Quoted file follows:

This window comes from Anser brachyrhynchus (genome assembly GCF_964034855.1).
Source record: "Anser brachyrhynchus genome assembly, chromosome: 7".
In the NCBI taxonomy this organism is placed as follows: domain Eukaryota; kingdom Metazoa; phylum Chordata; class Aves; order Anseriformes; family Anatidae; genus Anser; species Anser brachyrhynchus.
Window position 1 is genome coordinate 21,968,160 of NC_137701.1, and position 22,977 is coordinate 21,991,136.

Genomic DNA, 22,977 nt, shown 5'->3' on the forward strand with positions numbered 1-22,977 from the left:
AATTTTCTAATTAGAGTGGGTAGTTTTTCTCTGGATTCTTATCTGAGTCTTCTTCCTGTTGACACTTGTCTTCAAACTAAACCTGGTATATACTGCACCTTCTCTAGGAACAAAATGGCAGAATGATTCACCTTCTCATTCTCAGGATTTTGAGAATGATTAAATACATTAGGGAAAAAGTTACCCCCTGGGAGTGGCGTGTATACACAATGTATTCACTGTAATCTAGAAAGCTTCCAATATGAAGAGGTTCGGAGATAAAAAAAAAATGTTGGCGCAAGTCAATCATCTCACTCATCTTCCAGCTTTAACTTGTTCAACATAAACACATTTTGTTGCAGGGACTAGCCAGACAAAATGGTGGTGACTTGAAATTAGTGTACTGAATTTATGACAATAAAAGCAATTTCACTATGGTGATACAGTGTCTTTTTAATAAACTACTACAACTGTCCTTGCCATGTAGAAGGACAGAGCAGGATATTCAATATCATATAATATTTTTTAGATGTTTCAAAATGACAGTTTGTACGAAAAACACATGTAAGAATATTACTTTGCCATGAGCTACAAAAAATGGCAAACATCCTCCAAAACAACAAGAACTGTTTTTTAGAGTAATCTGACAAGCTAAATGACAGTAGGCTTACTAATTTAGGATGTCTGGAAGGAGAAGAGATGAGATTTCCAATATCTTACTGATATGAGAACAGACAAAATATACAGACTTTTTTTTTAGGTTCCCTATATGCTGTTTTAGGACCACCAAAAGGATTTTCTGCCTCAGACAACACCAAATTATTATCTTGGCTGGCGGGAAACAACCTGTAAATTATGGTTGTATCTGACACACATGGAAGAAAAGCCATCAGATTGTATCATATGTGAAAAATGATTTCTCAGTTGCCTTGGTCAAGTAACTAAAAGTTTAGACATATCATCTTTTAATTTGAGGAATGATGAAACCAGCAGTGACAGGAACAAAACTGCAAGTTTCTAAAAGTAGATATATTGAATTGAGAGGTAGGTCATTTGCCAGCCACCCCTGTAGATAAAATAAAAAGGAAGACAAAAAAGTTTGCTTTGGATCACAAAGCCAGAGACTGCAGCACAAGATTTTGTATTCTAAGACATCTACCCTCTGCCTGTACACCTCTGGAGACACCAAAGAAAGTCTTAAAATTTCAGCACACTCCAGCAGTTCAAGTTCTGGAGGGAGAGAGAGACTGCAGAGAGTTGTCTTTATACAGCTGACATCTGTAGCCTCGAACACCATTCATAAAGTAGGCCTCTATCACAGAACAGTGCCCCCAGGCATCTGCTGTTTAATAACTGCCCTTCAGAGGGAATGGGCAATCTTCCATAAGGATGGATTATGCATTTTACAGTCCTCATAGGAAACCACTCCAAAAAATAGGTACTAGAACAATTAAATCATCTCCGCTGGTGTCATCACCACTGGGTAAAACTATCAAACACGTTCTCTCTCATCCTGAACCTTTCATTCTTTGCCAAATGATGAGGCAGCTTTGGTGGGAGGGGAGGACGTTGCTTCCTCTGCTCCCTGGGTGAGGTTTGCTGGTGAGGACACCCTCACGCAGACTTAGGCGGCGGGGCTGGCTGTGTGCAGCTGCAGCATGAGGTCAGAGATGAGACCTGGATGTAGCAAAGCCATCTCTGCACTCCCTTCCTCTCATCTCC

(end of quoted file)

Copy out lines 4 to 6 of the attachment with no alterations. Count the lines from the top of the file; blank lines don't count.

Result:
Window position 1 is genome coordinate 21,968,160 of NC_137701.1, and position 22,977 is coordinate 21,991,136.

Genomic DNA, 22,977 nt, shown 5'->3' on the forward strand with positions numbered 1-22,977 from the left:
AATTTTCTAATTAGAGTGGGTAGTTTTTCTCTGGATTCTTATCTGAGTCTTCTTCCTGTTGACACTTGTCTTCAAACTAAACCTGGTATATACTGCACCTTCTCTAGGAACAAAATGGCAGAATGATTCACCTTCTCATTCTCAGGATTTTGAGAATGATTAAATACATTAGGGAAAAAGTTACCCCCTGGGAGTGGCGTGTATACACAATGTATTCACTGTAATCTAGAAAGCTTCCAATATGAAGAGGTTCGGAGATAAAAAAAAAATGTTGGCGCAAGTCAATCATCTCACTCATCTTCCAGCTTTAACTTGTTCAACATAAACACATTTTGTTGCAGGGACTAGCCAGACAAAATGGTGGTGACTTGAAATTAGTGTACTGAATTTATGACAATAAAAGCAATTTCACTATGGTGATACAGTGTCTTTTTAATAAACTACTACAACTGTCCTTGCCATGTAGAAGGACAGAGCAGGATATTCAATATCATATAATATTTTTTAGATGTTTCAAAATGACAGTTTGTACGAAAAACACATGTAAGAATATTACTTTGCCATGAGCTACAAAAAATGGCAAACATCCTCCAAAACAACAAGAACTGTTTTTTAGAGTAATCTGACAAGCTAAATGACAGTAGGCTTACTAATTTAGGATGTCTGGAAGGAGAAGAGATGAGATTTCCAATATCTTACTGATATGAGAACAGACAAAATATACAGACTTTTTTTTTAGGTTCCCTATATGCTGTTTTAGGACCACCAAAAGGATTTTCTGCCTCAGACAACACCAAATTATTATCTTGGCTGGCGGGAAACAACCTGTAAATTATGGTTGTATCTGACACACATGGAAGAAAAGCCATCAGATTGTATCATATGTGAAAAATGATTTCTCAGTTGCCTTGGTCAAGTAACTAAAAGTTTAGACATATCATCTTTTAATTTGAGGAATGATGAAACCAGCAGTGACAGGAACAAAACTGCAAGTTTCTAAAAGTAGATATATTGAATTGAGAGGTAGGTCATTTGCCAGCCACCCCTGTAGATAAAATAAAAAGGAAGACAAAAAAGTTTGCTTTGGATCACAAAGCCAGAGACTGCAGCACAAGATTTTGTATTCTAAGACATCTACCCTCTGCCTGTACACCTCTGGAGACACCAAAGAAAGTCTTAAAATTTCAGCACACTCCAGCAGTTCAAGTTCTGGAGGGAGAGAGAGACTGCAGAGAGTTGTCTTTATACAGCTGACATCTGTAGCCTCGAACACCATTCATAAAGTAGGCCTCTATCACAGAACAGTGCCCCCAGGCATCTGCTGTTTAATAACTGCCCTTCAGAGGGAATGGGCAATCTTCCATAAGGATGGATTATGCATTTTACAGTCCTCATAGGAAACCACTCCAAAAAATAGGTACTAGAACAATTAAATCATCTCCGCTGGTGTCATCACCACTGGGTAAAACTATCAAACACGTTCTCTCTCATCCTGAACCTTTCATTCTTTGCCAAATGATGAGGCAGCTTTGGTGGGAGGGGAGGACGTTGCTTCCTCTGCTCCCTGGGTGAGGTTTGCTGGTGAGGACACCCTCACGCAGACTTAGGCGGCGGGGCTGGCTGTGTGCAGCTGCAGCATGAGGTCAGAGATGAGACCTGGATGTAGCAAAGCCATCTCTGCACTCCCTTCCTCTCATCTCC